Speciality: Indie; expertise in all areas
Gary Smith was warned he was taking a risk when he opened his first record store, Rapture, in Witney six years ago. Since then he has added one in Evesham and next month will launch a third in Cowley Road, Oxford, marking a welcome return for independent music retail to the city three years after the last one closed down. He hopes the new store will act as a hub for local bands looking to emulate Oxford's last act to achieve greatness – Radiohead. "We will cater for everyone as we always do.
"We are dedicated to customer service so no one should feel intimidated asking for anything, whether it is Susan Boyle or whatever." Having worked as a buyer for a national chain he is sympathetic to the plight of HMV. "It doesn't do anyone any good when HMV struggle but they have broken the golden rule of retail – listening to your customers."
Bestseller: The National, High Violet
Location: Sadler Gate, Derby
Owner: Dave Hill
Speciality: Drum & Bass and classic rock
Having closed the original BPM store in 2007 after a 20-year presence in the city to concentrate his record selling activities online, Dave Hill decided to reopen last year after witnessing the resurgence in popularity of vinyl. Mr Hill has worked in record shops since he was 17 and now specialises in mint-condition second-hand albums and seven-inch singles. He said: "I feel very sorry for the staff at HMV. Our overheads are quite low while they have very big stores. For us it is one price fits all – so unless it is very rare an album costs £7.50. The quality of vinyl is better than CD and we are very fussy about what we buy. It has to be mint condition and we turn more away than we buy in. It has been fantastic to be back but it is not like it used to be when we were really, really thriving. There used to be eight or nine independent record shops in Derby but free downloads and supermarkets killed them."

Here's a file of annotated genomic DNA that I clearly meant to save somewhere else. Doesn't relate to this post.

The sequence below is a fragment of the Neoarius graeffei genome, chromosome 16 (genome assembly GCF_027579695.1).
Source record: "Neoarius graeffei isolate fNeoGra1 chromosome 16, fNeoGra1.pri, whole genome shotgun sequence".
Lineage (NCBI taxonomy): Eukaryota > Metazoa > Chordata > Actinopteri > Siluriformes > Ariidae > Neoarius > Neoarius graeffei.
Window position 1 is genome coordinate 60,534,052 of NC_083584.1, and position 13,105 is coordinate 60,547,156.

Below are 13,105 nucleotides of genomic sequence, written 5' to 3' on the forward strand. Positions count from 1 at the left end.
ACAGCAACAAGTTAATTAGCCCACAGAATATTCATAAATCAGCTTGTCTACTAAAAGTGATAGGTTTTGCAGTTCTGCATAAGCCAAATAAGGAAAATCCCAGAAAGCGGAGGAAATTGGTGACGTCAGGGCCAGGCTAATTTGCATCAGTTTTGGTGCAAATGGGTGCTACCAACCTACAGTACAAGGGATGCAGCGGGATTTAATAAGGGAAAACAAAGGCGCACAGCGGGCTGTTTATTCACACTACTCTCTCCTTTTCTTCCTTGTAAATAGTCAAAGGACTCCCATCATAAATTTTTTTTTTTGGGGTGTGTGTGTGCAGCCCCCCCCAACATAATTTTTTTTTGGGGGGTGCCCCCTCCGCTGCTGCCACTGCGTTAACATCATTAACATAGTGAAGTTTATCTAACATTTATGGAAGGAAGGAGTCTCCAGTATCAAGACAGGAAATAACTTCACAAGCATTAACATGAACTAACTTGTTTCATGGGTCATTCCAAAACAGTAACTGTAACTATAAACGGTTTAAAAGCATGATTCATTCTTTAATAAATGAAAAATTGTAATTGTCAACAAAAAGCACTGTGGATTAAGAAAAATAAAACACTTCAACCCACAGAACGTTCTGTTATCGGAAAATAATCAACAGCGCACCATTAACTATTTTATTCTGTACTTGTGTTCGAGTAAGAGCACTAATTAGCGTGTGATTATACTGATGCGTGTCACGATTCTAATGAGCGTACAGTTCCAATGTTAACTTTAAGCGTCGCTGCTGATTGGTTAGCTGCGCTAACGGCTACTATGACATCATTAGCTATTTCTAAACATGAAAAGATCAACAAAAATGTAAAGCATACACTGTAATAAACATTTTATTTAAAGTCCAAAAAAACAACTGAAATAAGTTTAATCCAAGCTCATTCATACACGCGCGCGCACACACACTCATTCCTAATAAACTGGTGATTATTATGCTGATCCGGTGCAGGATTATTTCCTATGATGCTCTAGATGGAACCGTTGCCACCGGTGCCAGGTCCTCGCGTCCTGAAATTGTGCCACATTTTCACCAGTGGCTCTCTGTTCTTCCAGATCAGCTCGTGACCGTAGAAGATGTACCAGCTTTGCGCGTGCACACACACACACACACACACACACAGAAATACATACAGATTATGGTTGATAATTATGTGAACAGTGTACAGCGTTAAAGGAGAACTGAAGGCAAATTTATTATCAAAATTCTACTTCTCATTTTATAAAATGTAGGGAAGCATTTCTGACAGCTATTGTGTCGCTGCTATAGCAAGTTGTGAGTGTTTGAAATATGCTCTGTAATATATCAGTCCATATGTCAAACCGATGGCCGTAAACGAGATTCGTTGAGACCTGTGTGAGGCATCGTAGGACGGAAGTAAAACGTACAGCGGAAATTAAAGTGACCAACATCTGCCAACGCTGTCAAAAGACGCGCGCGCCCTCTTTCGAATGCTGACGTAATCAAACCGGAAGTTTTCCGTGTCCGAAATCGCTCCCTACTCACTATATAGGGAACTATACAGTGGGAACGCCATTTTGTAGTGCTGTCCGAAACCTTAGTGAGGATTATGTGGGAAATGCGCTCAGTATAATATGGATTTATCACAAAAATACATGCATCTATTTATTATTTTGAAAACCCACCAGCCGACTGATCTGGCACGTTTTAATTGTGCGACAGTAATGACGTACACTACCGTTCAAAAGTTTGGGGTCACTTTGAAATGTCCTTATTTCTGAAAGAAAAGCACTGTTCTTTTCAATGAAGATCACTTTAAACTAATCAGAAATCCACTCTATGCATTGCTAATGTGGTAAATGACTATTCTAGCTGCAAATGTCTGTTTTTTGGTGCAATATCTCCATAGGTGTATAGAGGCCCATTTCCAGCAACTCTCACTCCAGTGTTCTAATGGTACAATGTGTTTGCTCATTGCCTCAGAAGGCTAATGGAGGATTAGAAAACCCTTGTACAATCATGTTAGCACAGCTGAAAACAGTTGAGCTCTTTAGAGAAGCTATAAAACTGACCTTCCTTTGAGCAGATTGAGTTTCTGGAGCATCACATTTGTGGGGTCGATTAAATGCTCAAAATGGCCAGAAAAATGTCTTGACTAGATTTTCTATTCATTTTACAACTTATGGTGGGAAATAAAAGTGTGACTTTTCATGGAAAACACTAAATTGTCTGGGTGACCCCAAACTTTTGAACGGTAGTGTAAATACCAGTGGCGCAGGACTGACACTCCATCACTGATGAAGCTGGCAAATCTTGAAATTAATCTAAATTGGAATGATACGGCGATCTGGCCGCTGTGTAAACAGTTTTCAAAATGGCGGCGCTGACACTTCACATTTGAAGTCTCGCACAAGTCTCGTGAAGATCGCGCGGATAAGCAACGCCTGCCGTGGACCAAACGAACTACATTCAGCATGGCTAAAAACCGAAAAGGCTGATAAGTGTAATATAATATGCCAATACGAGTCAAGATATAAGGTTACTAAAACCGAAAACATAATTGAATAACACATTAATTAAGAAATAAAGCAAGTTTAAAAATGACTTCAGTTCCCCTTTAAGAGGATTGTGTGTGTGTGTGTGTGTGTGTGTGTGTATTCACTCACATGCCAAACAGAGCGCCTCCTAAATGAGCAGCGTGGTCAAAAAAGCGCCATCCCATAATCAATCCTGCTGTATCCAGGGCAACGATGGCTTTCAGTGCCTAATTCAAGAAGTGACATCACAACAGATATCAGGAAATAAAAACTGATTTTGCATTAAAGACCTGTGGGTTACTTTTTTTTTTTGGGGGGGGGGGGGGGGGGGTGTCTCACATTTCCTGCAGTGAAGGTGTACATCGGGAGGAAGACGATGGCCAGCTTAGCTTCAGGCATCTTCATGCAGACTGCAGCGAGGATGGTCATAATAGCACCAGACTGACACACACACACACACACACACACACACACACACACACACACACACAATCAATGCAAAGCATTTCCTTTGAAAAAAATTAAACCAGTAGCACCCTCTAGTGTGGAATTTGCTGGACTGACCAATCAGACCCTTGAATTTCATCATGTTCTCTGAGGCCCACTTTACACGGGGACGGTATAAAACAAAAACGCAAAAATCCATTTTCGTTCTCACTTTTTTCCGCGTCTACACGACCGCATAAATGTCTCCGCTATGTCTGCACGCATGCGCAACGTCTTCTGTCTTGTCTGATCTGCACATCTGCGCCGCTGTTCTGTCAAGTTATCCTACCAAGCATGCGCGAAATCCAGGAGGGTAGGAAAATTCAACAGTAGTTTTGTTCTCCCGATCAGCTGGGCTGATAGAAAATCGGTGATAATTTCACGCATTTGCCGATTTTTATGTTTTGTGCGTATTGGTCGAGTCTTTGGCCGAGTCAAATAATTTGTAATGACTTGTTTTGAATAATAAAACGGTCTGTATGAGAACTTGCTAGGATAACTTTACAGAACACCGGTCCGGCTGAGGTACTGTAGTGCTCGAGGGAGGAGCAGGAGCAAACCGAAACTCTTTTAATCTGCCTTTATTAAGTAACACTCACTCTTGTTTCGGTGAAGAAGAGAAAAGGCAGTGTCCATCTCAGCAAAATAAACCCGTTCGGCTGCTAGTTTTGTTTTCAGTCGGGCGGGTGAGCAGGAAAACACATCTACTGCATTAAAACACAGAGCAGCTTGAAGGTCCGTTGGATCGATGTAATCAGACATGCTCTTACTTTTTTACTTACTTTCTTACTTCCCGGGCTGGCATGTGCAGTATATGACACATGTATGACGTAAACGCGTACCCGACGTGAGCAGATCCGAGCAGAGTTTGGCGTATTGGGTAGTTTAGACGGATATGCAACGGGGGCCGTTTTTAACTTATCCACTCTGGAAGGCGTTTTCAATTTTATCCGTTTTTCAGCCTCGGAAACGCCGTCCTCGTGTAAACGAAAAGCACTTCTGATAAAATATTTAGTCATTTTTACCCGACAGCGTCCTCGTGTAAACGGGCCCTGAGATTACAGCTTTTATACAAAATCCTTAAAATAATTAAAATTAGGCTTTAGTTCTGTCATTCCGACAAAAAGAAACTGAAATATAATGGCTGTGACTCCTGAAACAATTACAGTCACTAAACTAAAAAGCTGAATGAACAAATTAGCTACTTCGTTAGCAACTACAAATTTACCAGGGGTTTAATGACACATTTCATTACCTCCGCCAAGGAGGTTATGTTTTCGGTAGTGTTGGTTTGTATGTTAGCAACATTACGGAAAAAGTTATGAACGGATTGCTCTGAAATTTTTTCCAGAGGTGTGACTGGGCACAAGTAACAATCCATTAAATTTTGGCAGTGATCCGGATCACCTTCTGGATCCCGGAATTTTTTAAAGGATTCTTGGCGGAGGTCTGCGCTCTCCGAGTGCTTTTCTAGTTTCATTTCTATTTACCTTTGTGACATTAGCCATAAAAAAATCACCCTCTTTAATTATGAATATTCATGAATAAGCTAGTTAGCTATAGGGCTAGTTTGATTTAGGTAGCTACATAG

Bestseller: Beatles, Joy Division, Smiths
The Heavy Sounds
Location: West End Arcade, Nottingham
Owner: Clint Harris
Speciality: Heavy rock
When metal head Clint Harris moved to Britain from his home in New Zealand he knew he had to place himself in the recognised global capital of heavy rock.
With a career in information technology behind him, he decided that he had spent enough time and money in record stores down the years to set up his own.
"It was something I wanted to do for a long time," he explained. "The shop is very small and I suppose it's a bit of a ramshackle operation.
"There is only one area that I have stock because that is all I know. I have a steady stream of regulars, they are very passionate about the music and they like to come in for a bit of a browse and a chat.
"It's somewhere to go and a place where you can meet people."
With a whopping 50 new heavy rock titles being released in the United Kingdom each and every month it is obviously vitally important for a shop like this to keep abreast of new releases.
"When you go into a record store, you have a look around and occasionally you come across something you might well have forgotten about or something which you never even thought of.
"If you are shopping on the internet you have to know what you are looking for. I suppose most of my customers grew up in the physical age. Most are in their late 20s and 30s but some are in their 70s," he said.